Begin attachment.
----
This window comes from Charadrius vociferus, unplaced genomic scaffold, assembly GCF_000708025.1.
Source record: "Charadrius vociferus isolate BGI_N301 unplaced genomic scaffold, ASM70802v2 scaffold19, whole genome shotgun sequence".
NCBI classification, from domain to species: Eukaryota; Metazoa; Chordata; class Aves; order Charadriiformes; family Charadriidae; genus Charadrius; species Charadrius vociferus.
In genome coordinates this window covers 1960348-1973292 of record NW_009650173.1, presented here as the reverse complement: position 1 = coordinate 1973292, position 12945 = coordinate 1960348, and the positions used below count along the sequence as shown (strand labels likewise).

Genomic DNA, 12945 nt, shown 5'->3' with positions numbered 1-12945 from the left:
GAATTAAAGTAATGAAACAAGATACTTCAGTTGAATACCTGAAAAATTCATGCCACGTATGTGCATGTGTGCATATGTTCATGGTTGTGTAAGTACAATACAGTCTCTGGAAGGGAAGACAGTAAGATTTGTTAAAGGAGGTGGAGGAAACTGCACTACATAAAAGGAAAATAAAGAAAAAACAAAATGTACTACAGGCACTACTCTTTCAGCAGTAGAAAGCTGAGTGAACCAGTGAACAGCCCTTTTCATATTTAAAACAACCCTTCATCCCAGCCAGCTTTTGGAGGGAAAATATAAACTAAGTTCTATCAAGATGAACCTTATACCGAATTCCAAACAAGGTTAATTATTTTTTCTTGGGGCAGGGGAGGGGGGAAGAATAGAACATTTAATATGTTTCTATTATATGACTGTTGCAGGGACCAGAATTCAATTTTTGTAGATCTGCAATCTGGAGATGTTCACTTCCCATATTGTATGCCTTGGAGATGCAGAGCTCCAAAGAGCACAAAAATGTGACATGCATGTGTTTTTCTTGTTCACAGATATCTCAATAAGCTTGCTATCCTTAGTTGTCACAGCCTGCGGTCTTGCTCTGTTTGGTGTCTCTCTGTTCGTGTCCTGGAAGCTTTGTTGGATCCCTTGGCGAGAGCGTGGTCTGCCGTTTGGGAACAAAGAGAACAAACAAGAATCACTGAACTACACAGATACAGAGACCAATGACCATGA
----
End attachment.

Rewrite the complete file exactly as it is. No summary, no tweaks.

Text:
This window comes from Charadrius vociferus, unplaced genomic scaffold, assembly GCF_000708025.1.
Source record: "Charadrius vociferus isolate BGI_N301 unplaced genomic scaffold, ASM70802v2 scaffold19, whole genome shotgun sequence".
NCBI classification, from domain to species: Eukaryota; Metazoa; Chordata; class Aves; order Charadriiformes; family Charadriidae; genus Charadrius; species Charadrius vociferus.
In genome coordinates this window covers 1960348-1973292 of record NW_009650173.1, presented here as the reverse complement: position 1 = coordinate 1973292, position 12945 = coordinate 1960348, and the positions used below count along the sequence as shown (strand labels likewise).

Genomic DNA, 12945 nt, shown 5'->3' with positions numbered 1-12945 from the left:
GAATTAAAGTAATGAAACAAGATACTTCAGTTGAATACCTGAAAAATTCATGCCACGTATGTGCATGTGTGCATATGTTCATGGTTGTGTAAGTACAATACAGTCTCTGGAAGGGAAGACAGTAAGATTTGTTAAAGGAGGTGGAGGAAACTGCACTACATAAAAGGAAAATAAAGAAAAAACAAAATGTACTACAGGCACTACTCTTTCAGCAGTAGAAAGCTGAGTGAACCAGTGAACAGCCCTTTTCATATTTAAAACAACCCTTCATCCCAGCCAGCTTTTGGAGGGAAAATATAAACTAAGTTCTATCAAGATGAACCTTATACCGAATTCCAAACAAGGTTAATTATTTTTTCTTGGGGCAGGGGAGGGGGGAAGAATAGAACATTTAATATGTTTCTATTATATGACTGTTGCAGGGACCAGAATTCAATTTTTGTAGATCTGCAATCTGGAGATGTTCACTTCCCATATTGTATGCCTTGGAGATGCAGAGCTCCAAAGAGCACAAAAATGTGACATGCATGTGTTTTTCTTGTTCACAGATATCTCAATAAGCTTGCTATCCTTAGTTGTCACAGCCTGCGGTCTTGCTCTGTTTGGTGTCTCTCTGTTCGTGTCCTGGAAGCTTTGTTGGATCCCTTGGCGAGAGCGTGGTCTGCCGTTTGGGAACAAAGAGAACAAACAAGAATCACTGAACTACACAGATACAGAGACCAATGACCATGA